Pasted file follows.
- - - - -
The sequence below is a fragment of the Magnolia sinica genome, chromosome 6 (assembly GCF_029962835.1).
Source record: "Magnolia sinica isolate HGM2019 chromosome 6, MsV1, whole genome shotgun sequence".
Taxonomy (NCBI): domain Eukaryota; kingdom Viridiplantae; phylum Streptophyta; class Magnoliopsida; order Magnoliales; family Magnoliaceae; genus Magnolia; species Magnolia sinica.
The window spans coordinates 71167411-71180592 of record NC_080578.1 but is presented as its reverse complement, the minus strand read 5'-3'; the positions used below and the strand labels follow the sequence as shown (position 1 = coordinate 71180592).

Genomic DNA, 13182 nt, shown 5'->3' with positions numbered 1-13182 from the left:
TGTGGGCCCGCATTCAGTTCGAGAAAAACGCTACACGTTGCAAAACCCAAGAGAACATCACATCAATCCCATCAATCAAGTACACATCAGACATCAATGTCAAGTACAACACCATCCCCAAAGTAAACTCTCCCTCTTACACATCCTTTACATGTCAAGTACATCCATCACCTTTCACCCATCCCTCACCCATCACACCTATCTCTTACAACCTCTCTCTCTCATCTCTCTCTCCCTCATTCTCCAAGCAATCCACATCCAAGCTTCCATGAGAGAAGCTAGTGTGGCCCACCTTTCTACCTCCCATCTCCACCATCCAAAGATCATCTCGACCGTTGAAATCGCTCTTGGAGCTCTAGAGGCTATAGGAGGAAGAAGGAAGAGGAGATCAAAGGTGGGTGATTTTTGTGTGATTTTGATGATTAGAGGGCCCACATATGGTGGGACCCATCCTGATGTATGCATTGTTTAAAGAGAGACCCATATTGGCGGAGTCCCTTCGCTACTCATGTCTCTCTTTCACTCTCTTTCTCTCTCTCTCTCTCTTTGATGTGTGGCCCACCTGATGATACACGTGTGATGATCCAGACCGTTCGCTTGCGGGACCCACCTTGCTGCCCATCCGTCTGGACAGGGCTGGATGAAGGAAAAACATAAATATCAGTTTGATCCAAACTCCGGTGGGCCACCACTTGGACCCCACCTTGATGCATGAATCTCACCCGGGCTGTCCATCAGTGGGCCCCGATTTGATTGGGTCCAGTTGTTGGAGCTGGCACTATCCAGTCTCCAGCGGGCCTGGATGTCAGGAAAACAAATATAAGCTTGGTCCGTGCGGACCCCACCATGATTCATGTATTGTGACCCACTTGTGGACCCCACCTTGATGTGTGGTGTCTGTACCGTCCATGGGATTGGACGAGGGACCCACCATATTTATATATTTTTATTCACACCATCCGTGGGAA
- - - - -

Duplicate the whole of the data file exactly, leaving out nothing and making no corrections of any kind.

The sequence below is a fragment of the Magnolia sinica genome, chromosome 6 (assembly GCF_029962835.1).
Source record: "Magnolia sinica isolate HGM2019 chromosome 6, MsV1, whole genome shotgun sequence".
Taxonomy (NCBI): domain Eukaryota; kingdom Viridiplantae; phylum Streptophyta; class Magnoliopsida; order Magnoliales; family Magnoliaceae; genus Magnolia; species Magnolia sinica.
The window spans coordinates 71167411-71180592 of record NC_080578.1 but is presented as its reverse complement, the minus strand read 5'-3'; the positions used below and the strand labels follow the sequence as shown (position 1 = coordinate 71180592).

Genomic DNA, 13182 nt, shown 5'->3' with positions numbered 1-13182 from the left:
TGTGGGCCCGCATTCAGTTCGAGAAAAACGCTACACGTTGCAAAACCCAAGAGAACATCACATCAATCCCATCAATCAAGTACACATCAGACATCAATGTCAAGTACAACACCATCCCCAAAGTAAACTCTCCCTCTTACACATCCTTTACATGTCAAGTACATCCATCACCTTTCACCCATCCCTCACCCATCACACCTATCTCTTACAACCTCTCTCTCTCATCTCTCTCTCCCTCATTCTCCAAGCAATCCACATCCAAGCTTCCATGAGAGAAGCTAGTGTGGCCCACCTTTCTACCTCCCATCTCCACCATCCAAAGATCATCTCGACCGTTGAAATCGCTCTTGGAGCTCTAGAGGCTATAGGAGGAAGAAGGAAGAGGAGATCAAAGGTGGGTGATTTTTGTGTGATTTTGATGATTAGAGGGCCCACATATGGTGGGACCCATCCTGATGTATGCATTGTTTAAAGAGAGACCCATATTGGCGGAGTCCCTTCGCTACTCATGTCTCTCTTTCACTCTCTTTCTCTCTCTCTCTCTCTTTGATGTGTGGCCCACCTGATGATACACGTGTGATGATCCAGACCGTTCGCTTGCGGGACCCACCTTGCTGCCCATCCGTCTGGACAGGGCTGGATGAAGGAAAAACATAAATATCAGTTTGATCCAAACTCCGGTGGGCCACCACTTGGACCCCACCTTGATGCATGAATCTCACCCGGGCTGTCCATCAGTGGGCCCCGATTTGATTGGGTCCAGTTGTTGGAGCTGGCACTATCCAGTCTCCAGCGGGCCTGGATGTCAGGAAAACAAATATAAGCTTGGTCCGTGCGGACCCCACCATGATTCATGTATTGTGACCCACTTGTGGACCCCACCTTGATGTGTGGTGTCTGTACCGTCCATGGGATTGGACGAGGGACCCACCATATTTATATATTTTTATTCACACCATCCGTGGGAA